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Scotland to introduce minimum price for alcohol

In 2012, the Scottish Parliament voted to introduce a minimum unit price for alcoholic drinks. The Scotch Whisky Association along with others appealed against the legislation, but on 15 November 2017 the UK Supreme Court ruled unanimously that the legislation does not breach European Union law. It is thus likely that, after consultation, a 50p minimum unit price will be introduced, making Scotland the first country in the world to introduce minimum pricing for alcohol.

As we saw in a previous blog, Alcohol minimum price, the aim is to prevent the sale of really cheap drinks in supermarkets and other outlets. For example, three-litre bottles of strong cider can be sold for as little as £3.59. Sometimes supermarkets offer multibuys which are heavily discounted. The idea of minimum pricing is to stop these practices without affecting ‘normal’ prices. For example, the legislation will not affect prices in pubs, which are already more than 50p per unit of alcohol.

The following table shows how much prices would rise for various types of drink when compared to current cheap supermarket prices. The biggest percentage effect is for cheap, strong cider and beer.

Strength Size Units of alcohol Current price New minimum price
Cheap strong cider 7.5% 3 litres 22.5 £3.50 £11.25
Cheap wine 13% 750ml 9.75 £3.99 £4.88
Cheap beer/lager (normal) 4% 4 × 440ml 7.04 £2.50 £3.52
Cheap beer/lager (strong) 8% 4 × 500ml 16 £3.50 £8.00
Cheap spirits 37.5% 70cl 26.25 £10.00 £13.13
Cheap strong spirits 50% 70cl 35 £12.00 £17.50

The hope is that by preventing the sale of really cheap drinks in supermarkets, people will no longer be encouraged to ‘pre-load’, so that when they go out for the evening they are already drunk. It would also help to reduce the number of alcoholics amongst the poor.

But this raises the question of equity. By targeting cheap drink, the policy is likely to hit the poor hardest. The question is whether this will simply lead to alcoholics on low incomes cutting down on other things, such as food and clothing for themselves and their children.

How successful, then, will such a policy be in cutting down drunkenness and the associated anti-social behaviour in many Scottish towns and cities, especially on Friday and Saturday nights? This will depend on the price elasticity of demand.

Videos and podcasts
Scotland first country to introduce minimum alcohol price Channel 4 News, Fatima Manji (15/11/17)
The story of how Scotland brought in minimum pricing on alcoh The Scotsman, Ross McCafferty (15/11/17)
Supreme Court rejects challenge against plans for minimum alcohol pricing in Scotland ITV News, Peter Smith (15/11/17)
Scotland getting the all-clear for minimum alcohol pricing as judges reject appeal Heart Scotland News, Connor Gillies (15/11/17)

Articles
Alcohol minimum unit pricing to go ahead Scottish Government: news (15/11/17)
Scottish alcohol price survey 2016 Alcohol Focus Scotland (2016)
Minimum pricing Alcohol Focus Scotland (2017)
Supreme Court backs Scottish minimum alcohol pricing BBC News (15/11/17)
Supreme Court backs Scottish minimum alcohol pricing plans Out-Law.com (15/11/17)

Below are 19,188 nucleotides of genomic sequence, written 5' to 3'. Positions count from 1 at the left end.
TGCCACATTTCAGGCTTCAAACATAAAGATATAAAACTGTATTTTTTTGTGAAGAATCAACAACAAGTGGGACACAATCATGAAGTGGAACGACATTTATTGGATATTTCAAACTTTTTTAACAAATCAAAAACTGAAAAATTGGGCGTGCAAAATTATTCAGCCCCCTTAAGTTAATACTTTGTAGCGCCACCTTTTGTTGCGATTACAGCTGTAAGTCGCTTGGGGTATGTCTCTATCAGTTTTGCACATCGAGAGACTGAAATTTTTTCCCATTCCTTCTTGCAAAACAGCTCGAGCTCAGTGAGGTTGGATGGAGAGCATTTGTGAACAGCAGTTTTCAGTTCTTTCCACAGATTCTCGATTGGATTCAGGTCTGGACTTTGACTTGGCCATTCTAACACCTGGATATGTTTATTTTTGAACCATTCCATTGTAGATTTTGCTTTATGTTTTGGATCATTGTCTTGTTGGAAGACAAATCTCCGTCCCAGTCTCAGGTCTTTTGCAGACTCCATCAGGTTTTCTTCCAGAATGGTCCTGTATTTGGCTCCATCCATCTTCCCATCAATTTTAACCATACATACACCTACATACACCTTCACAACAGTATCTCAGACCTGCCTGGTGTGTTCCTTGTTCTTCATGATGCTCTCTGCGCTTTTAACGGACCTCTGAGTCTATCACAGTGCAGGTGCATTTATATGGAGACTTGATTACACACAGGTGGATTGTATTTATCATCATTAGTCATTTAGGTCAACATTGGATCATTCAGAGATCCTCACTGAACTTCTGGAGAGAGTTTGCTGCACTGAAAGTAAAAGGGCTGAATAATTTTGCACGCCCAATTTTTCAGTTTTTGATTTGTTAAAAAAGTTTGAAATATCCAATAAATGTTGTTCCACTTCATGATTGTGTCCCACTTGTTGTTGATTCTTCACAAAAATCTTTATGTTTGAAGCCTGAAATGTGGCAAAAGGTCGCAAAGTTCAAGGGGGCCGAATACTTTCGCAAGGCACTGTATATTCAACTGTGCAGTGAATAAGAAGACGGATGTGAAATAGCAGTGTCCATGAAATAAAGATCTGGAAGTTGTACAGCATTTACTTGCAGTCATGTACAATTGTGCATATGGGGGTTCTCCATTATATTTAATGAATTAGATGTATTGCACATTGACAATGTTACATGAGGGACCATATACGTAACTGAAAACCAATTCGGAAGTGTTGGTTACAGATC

Go-ahead for minimum alcohol pricing British Medical Association (BMA), Jennifer Trueland (15/11/17)
Expert reaction to UK supreme court ruling that the Scottish government can set a minimum price for alcohol, rejecting a challenge by the Scotch Whisky Association Science Media Centre (15/11/17)
Scotland to become first country with minimum price for alcohol sales Independent, Alex Matthews-King (15/11/17)
Scotland leading the world over minimum alcohol price ITV News (15/11/17)
Campaigners urge minimum alcohol price in England after Scottish ruling The Guardian, Severin Carrell (15/11/17)
Scottish ‘booze cruises’ to England predicted as minimum pricing introduced The Telegraph, Olivia Rudgard (15/11/17)

Questions

  1. Draw a diagram to illustrate the effect of a minimum price per unit of alcohol on (a) cheap cider; (b) good quality wine.
  2. What would be the likely effects of a 50p per unit minimum price on the pub trade?
  3. How is the price elasticity of demand for alcoholic drinks relevant to determining the success of minimum pricing?
  4. What determines the price elasticity of demand for cheap alcoholic drinks?
  5. Compare the effects on alcohol consumption of imposing a minimum unit price of alcohol with raising the duty on alcoholic drinks. What are the revenue implications of the two policies for the government?
  6. What externalities are involved in the consumption of alcohol? How could a socially efficient price for alcohol be determined?
  7. Could alcohol consumption be described as a ‘de-merit good’? Explain.
  8. Other than high minimum prices and taxation, what other policies could be used to (a) tackle binge drinking; (b) tackle the problem of alcoholism?
  9. What will determine the number of people travelling from Scotland to England to buy cheaper alcoholic drinks?
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The end of bargain booze?

Ministers are considering introducing a minimum price of 45p per unit of alcohol on all drinks sold in England and Wales. The Scottish government has already passed legislation for a minimum price of 50p per unit in Scotland. This, however, is being challenged in the Scottish courts and is being examined by the European Commission.

As we saw in a previous blog, Alcohol minimum price, the aim is to prevent the sale of really cheap drinks in supermarkets and other outlets. Sometimes supermarkets sell alcoholic drinks at less than average cost as a ‘loss leader’ in order to encourage people to shop there. Two-litre bottles of strong cider can be sold for as little as £2. Sometimes they offer multibuys which are heavily discounted. The idea of minimum pricing is to stop these practices without affecting ‘normal’ prices.

The effect of a 45p minimum price per unit would give the following typical minimum prices (depending on strength):

Strength Size Minimum price
Wine 12.5% 750ml £4.22